As a young believer in my early 20s, I was taught about the importance of Scripture memory, and carried around a pocket Bible all marked up with memory verses. It was good for pulling out when I was standing in lines or was otherwise unoccupied. However, I went a little too far one day when I was driving along an open stretch of highway with very little traffic around and pulled out my little Bible to start to reviewing verses. I held it up so that I could see the road and the pages at the same time. The Lord helped me quickly learn how bad an idea that was when an officer pulled up beside me, waved me over, and gave me a stern lecture on the hazards of reading while driving. “I should give you a ticket for reckless driving.” Thankfully, he did not ask what I was reading. So I slinked away with a warning (no ticket) and committed to never, ever doing that again. I had learned the principle to use those “idle” moments as time for Scripture memory. But the Lord had used the officer to remind me that the driving task was not idle time.

We have idle times even today, if we look hard enough. We still stand in lines, and we still have times between activities - some of us more and some of us less. Yes, the cell phone has absorbed much of that otherwise idle time, but here’s the deal. Instead of checking the news, weather, sports scores, latest videos, etc. or just letting the mind wander, take a couple of minutes to review a verse or verses to the point where it becomes a habit. One of the other “idle times” might be whenever you’re awake in bed. This might be something you do until you fall asleep (which for me is not very long). It might be when you wake up in the middle of the night and can’t get back to sleep. Each person is a little different as far as when those otherwise idle times might be. There will be days when you have none at all or days when they are very short.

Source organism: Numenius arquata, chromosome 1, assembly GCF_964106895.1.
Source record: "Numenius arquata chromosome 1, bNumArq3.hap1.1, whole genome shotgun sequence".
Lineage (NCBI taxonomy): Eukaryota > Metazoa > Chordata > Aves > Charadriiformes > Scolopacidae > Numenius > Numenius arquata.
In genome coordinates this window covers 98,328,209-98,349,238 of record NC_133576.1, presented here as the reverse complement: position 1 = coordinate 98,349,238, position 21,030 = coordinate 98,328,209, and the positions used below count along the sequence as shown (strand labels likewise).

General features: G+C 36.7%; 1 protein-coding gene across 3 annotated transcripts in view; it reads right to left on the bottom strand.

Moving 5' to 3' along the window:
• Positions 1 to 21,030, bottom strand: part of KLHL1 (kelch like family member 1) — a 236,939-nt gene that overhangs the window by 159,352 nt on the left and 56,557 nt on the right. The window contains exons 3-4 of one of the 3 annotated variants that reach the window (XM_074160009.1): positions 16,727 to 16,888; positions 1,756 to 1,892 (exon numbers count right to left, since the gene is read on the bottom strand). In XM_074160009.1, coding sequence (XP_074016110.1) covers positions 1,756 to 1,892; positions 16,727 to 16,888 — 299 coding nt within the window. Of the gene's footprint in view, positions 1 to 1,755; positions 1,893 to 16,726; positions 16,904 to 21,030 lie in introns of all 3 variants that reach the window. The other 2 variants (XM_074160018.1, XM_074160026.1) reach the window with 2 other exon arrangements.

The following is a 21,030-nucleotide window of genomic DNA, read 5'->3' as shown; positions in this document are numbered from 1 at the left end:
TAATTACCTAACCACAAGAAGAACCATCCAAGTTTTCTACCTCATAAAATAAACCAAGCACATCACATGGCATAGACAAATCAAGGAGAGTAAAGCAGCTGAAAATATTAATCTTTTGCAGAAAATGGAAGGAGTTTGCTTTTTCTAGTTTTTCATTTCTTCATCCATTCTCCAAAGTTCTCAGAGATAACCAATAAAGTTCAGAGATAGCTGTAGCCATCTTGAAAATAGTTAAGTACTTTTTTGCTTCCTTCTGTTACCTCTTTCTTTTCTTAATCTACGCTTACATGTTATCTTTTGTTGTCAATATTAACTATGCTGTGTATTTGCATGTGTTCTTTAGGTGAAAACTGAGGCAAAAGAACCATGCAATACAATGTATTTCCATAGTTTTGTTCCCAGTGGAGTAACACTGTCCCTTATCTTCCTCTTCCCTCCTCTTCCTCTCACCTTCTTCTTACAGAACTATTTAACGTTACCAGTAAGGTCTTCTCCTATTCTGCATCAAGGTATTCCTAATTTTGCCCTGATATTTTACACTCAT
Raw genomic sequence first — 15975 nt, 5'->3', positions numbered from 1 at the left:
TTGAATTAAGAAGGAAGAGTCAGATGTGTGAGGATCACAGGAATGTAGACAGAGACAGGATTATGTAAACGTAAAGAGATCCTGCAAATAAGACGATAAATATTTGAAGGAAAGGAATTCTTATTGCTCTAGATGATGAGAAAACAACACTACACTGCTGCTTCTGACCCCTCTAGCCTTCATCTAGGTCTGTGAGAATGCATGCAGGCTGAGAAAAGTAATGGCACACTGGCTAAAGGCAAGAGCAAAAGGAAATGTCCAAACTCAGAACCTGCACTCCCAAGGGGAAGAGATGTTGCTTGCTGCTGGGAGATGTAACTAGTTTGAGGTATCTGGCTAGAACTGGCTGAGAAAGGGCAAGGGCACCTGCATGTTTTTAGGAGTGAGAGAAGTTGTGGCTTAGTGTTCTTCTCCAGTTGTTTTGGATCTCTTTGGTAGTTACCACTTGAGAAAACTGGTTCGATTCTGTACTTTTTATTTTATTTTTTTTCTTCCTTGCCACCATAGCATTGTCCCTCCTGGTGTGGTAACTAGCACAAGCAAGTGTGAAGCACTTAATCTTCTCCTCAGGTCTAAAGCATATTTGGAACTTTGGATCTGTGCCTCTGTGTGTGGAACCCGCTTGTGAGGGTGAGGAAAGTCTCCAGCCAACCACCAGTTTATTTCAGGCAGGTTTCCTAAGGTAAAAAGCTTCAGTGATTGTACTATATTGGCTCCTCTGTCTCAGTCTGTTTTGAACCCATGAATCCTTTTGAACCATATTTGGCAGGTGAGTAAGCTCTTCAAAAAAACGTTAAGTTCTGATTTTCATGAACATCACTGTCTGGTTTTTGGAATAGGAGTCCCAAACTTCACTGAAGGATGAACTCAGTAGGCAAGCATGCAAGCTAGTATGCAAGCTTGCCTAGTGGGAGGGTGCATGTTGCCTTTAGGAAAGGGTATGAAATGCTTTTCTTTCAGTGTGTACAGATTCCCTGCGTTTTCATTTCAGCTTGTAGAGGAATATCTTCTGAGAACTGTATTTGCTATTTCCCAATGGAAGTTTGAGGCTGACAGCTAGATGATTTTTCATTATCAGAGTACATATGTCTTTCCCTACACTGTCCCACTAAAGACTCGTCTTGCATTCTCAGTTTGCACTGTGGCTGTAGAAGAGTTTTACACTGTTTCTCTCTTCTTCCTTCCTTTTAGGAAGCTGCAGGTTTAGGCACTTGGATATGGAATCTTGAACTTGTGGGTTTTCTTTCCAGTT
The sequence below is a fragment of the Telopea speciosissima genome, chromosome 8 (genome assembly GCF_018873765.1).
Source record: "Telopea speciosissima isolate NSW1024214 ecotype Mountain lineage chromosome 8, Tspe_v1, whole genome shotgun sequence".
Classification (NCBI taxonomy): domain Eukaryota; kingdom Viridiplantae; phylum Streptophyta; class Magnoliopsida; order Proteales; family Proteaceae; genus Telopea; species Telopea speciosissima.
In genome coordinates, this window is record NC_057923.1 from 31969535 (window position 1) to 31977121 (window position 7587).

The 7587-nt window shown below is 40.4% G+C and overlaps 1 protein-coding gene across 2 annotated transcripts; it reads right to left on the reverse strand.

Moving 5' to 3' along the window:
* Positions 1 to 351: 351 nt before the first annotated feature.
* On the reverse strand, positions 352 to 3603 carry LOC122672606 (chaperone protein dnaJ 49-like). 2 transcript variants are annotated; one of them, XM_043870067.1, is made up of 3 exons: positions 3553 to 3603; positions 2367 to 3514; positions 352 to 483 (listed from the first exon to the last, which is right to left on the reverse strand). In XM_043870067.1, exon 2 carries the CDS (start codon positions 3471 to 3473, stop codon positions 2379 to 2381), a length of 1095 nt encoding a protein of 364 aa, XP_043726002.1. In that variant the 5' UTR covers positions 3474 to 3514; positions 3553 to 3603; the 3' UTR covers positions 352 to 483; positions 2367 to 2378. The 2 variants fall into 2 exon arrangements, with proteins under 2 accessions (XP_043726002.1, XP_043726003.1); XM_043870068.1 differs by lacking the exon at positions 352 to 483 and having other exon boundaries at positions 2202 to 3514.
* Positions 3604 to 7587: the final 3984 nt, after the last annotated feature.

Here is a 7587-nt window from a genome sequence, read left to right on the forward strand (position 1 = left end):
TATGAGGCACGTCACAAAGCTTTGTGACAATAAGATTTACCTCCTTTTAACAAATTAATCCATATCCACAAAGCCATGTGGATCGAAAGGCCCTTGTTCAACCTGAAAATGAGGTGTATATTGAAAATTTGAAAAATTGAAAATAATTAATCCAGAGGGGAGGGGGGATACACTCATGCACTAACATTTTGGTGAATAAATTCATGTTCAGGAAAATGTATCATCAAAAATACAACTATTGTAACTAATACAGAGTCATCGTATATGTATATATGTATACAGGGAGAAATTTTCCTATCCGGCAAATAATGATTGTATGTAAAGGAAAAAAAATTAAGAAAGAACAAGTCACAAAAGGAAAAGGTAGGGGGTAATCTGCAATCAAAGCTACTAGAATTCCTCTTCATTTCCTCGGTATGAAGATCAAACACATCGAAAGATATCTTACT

Lesson 2 in Self-Confrontation covers the importance of Scripture memory to a Christian’s walk, and its benefits. So if you have a Self-Confrontation manual, you can go there and do a little mini-study just on Scripture memory. There are also several plans for Scripture memory that you can choose from. The smart phone has made it even easier to get organized and tailor a memory plan to your specific schedule. It takes some discipline and planning, but you can change your phone from being a liability to a Scripture memory asset. This blog has been a good reminder that the author needs to get back into that habit as well.

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Steve Smith